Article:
According to a recent Pew Research Center study, Islam is the fastest growing world religion. Since the end of WWII, Islam has greatly increased in its cultural influence on African American communities. The term Ramadan as well as other Arabic words, such as Muslim names—Malik, Latifah, Aliyah, Aisha, Rakim, Talib, Jamal—greetings, and a plethora of styles and mannerisms, have found their way into the vernacular and cultural life of African Americans.

A Qur'an and wooden stand.

Qur'an and stand owned by Imam W. D. Mohammad, 1975.

During Ramadan, Muslims read or recite the Qur’an daily. Sometimes they read the Qur’an from a cradle, like this wooden one.

Collection of the Smithsonian National Museum of African American History and Culture, Gift of Laila Muhammad, Daughter of Imam W. Deen Mohammed

Historically, the fast of Ramadan began to commemorate the revelation of the Holy Qur’an. This commemoration is tied to the life of Muhammad, who lived and worked on the Arabian Peninsula, a place with an arid desert climate, one of the hottest and driest places on earth. The term Ramadan derives from the root word “ar-ramad”, which means scorching heat, so the month became associated with the heat on the Peninsula. For thousands of years, this place was almost exclusively inhabited by nomadic tribes, who had thoroughly adapted to its harsh environment. They were expert herdsmen of sheep, horses, and camels.

Adaptation eventually gave way to a robust desert economy. At the heart of this economy, its most important city emerged—Mecca—on the southwest coast of the Red Sea. At its center is the Kaaba, that unique cubical structure which is the very focal point of the annual Muslim pilgrimage today. Over time, Mecca had degenerated, eventually becoming a core of cultural crosscurrents and a veritable hot bed of frivolity and degenerate behavior. It was into this unlikely milieu that Muhammad, an orphaned child of noble birth, was born and would become the prophet of Islam.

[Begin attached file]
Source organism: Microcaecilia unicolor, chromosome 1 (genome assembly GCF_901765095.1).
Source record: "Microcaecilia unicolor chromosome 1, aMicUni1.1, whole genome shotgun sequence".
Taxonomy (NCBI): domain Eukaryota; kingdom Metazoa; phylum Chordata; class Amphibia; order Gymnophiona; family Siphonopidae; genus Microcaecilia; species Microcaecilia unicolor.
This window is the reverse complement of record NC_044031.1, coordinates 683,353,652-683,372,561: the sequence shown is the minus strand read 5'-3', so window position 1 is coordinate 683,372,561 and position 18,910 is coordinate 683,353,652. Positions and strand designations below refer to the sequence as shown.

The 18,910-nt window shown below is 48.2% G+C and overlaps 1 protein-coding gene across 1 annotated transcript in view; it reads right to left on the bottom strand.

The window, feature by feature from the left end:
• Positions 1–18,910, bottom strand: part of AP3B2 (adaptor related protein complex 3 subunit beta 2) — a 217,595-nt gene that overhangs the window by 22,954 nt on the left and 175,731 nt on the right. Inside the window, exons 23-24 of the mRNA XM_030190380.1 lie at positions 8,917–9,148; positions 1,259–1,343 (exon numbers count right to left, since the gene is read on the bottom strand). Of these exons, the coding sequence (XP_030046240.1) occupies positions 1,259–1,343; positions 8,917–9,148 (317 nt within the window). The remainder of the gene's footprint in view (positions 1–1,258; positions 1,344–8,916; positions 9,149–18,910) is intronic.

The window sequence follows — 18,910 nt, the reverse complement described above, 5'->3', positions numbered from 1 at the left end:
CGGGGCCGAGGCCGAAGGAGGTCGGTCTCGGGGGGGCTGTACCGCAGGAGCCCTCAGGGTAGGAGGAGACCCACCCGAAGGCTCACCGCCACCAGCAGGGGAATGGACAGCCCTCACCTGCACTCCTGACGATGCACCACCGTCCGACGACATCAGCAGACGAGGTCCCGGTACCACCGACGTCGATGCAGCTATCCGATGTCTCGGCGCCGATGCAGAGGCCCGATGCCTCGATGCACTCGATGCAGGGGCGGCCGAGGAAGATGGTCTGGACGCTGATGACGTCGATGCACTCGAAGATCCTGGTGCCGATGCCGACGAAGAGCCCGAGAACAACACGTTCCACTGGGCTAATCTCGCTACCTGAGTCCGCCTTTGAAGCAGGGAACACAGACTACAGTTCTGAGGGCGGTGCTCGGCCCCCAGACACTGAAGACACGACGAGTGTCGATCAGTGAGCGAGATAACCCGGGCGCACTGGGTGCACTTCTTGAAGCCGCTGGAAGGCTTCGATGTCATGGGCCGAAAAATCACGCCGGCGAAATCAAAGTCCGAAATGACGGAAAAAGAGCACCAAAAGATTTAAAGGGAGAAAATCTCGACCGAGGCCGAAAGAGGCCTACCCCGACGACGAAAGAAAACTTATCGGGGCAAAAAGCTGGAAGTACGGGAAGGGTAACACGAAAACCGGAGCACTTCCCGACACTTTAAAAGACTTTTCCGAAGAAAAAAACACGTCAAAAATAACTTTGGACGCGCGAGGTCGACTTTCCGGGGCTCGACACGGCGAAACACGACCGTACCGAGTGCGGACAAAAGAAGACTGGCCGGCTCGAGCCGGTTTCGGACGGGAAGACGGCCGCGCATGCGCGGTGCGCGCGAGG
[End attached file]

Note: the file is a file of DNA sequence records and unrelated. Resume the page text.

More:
It is around a somewhat mystical event experienced by Muhammad that the Ramadan fast began. According to Islamic history, Muhammad became increasingly dismayed at the moral state of his beloved Mecca. He began retreating to a cave on the outskirts of Mecca, where he would contemplate and meditate on the presence of God. On one of these excursions during the last ten days of Ramadan, he experienced a revelation that would profoundly change him and eventually establish him as a prophet. Muslims believe that in A.D. 610, the angel Gabriel appeared to Muhammad and revealed to him the first words of the Holy Qur’an, which were a command to read. The night of that revelation is referred to as the Night of Power. Thus, Muslims began fasting during Ramadan to commemorate the revelation of the Qur’an to Muhammad.

Ramadan is the month in which was sent down the Qur’an as a guide to humankind and as a clear sign and guidance in judging between right and wrong. So everyone of you who is present at home during that month should spend it fasting.

The Qur’an, chapter 2, verse 185, an English transliteration

Today, fasting during the month of Ramadan remains an act of commemoration, worship, and faith for Muslims all over the world. African American Muslims are part of this world community of believers who adhere to the five pillars of Islam. As one of those five pillars, fasting during Ramadan helps facilitate the intentions and efforts of Muslims to submit to something greater than themselves and to cultivate their knowledge and understanding of self, society, and Islam as their way of life.

View objects in the NMAAHC collection relating to Islam

Written by Tulani Salahu-Din, Museum Specialist, Language and Literature
Published on March 17, 2023

Arabic text written by Omar ibn Sayyid